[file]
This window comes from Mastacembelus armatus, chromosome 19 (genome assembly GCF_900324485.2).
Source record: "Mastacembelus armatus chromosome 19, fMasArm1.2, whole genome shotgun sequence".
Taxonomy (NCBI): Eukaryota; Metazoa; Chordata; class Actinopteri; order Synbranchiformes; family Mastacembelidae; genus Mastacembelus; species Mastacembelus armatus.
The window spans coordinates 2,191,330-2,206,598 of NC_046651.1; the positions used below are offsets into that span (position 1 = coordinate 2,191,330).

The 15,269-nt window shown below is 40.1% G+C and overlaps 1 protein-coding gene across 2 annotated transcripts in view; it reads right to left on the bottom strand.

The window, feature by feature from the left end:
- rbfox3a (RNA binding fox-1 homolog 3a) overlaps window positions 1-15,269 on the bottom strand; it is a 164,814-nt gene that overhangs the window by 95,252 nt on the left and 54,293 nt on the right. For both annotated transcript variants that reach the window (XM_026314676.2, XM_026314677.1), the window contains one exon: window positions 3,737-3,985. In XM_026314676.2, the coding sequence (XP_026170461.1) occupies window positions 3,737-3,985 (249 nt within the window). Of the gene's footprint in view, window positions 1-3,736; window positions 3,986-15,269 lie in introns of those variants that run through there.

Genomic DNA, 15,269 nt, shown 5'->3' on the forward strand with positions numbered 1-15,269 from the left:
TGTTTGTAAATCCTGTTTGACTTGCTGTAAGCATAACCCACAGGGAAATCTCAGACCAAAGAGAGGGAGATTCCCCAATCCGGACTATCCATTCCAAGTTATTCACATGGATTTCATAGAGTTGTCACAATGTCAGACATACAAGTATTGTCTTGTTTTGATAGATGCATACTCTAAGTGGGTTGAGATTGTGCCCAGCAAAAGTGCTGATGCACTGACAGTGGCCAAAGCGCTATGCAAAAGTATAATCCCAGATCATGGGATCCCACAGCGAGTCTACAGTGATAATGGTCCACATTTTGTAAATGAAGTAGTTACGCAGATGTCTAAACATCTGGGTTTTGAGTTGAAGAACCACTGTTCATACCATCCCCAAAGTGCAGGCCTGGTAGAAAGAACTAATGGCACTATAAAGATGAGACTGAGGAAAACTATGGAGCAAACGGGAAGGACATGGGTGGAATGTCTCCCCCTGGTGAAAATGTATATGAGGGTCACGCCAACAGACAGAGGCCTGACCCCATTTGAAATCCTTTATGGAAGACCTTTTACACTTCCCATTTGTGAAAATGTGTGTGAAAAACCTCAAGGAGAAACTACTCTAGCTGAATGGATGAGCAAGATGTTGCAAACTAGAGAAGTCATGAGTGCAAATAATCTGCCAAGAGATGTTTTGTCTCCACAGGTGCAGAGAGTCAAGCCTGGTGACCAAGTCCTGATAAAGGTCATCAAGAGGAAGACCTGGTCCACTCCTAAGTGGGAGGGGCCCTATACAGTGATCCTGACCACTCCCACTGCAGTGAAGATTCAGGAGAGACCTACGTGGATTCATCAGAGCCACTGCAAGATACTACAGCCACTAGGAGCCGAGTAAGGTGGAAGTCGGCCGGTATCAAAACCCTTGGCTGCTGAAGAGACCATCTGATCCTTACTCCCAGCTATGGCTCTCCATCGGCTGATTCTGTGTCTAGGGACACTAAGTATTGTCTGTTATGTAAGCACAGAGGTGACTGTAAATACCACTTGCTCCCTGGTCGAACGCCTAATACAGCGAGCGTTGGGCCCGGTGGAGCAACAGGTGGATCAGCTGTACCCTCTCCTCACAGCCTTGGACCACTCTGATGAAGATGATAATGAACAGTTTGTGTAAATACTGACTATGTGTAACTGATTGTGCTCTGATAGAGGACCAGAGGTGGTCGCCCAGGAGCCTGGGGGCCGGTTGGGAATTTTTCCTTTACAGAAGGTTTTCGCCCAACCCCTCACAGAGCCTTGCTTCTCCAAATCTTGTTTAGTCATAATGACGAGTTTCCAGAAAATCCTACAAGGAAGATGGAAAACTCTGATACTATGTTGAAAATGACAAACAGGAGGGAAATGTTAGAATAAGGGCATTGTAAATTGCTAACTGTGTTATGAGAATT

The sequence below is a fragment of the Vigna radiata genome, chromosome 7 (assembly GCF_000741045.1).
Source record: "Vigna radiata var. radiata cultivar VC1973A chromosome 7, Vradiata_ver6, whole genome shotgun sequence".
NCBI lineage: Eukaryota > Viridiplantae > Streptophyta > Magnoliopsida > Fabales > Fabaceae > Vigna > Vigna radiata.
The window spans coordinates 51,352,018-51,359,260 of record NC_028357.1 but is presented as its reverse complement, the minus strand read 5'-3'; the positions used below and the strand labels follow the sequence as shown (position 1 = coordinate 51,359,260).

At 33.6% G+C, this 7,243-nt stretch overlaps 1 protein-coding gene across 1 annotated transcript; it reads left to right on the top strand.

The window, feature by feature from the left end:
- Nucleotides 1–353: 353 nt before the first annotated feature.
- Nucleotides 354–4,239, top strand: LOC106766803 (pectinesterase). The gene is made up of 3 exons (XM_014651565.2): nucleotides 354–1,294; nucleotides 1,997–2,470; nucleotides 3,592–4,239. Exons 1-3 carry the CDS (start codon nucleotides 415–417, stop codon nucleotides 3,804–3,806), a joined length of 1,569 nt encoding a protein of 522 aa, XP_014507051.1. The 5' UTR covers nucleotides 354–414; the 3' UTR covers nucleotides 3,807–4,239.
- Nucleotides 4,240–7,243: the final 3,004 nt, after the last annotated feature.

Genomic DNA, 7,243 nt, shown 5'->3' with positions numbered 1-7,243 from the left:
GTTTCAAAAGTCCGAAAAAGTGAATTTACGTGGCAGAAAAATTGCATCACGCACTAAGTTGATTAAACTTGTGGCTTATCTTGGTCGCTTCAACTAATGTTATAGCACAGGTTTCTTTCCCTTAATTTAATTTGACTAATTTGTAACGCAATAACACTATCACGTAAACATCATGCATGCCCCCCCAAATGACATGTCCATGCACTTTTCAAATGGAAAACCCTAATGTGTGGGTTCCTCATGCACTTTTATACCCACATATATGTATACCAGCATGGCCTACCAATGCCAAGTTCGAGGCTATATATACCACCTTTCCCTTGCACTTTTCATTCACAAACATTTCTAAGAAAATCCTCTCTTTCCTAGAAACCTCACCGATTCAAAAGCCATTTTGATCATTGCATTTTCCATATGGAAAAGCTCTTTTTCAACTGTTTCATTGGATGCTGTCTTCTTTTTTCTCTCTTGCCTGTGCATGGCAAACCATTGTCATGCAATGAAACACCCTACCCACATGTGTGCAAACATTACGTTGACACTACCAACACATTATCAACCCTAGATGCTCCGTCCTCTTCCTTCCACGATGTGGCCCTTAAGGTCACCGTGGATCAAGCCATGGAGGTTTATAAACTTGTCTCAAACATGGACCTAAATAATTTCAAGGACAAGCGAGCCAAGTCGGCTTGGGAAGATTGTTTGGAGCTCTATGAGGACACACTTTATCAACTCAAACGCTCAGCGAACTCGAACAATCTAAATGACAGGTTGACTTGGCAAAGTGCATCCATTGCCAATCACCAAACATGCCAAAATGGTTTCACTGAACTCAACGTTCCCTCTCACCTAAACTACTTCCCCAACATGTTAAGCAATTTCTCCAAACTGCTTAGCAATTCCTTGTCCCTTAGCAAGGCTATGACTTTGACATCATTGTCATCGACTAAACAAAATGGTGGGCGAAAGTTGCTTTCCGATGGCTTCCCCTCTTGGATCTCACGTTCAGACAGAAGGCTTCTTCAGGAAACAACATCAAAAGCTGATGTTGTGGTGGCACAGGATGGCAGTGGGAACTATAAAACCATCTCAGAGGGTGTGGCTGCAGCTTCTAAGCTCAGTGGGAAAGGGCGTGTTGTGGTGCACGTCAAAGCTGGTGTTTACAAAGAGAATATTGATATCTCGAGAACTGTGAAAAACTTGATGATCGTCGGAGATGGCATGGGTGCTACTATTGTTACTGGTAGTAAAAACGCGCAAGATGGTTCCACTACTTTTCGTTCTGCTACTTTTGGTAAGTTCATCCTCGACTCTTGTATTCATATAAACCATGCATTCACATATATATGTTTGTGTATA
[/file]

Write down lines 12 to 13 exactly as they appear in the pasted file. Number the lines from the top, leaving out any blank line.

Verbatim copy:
NCBI lineage: Eukaryota > Viridiplantae > Streptophyta > Magnoliopsida > Fabales > Fabaceae > Vigna > Vigna radiata.
The window spans coordinates 51,352,018-51,359,260 of record NC_028357.1 but is presented as its reverse complement, the minus strand read 5'-3'; the positions used below and the strand labels follow the sequence as shown (position 1 = coordinate 51,359,260).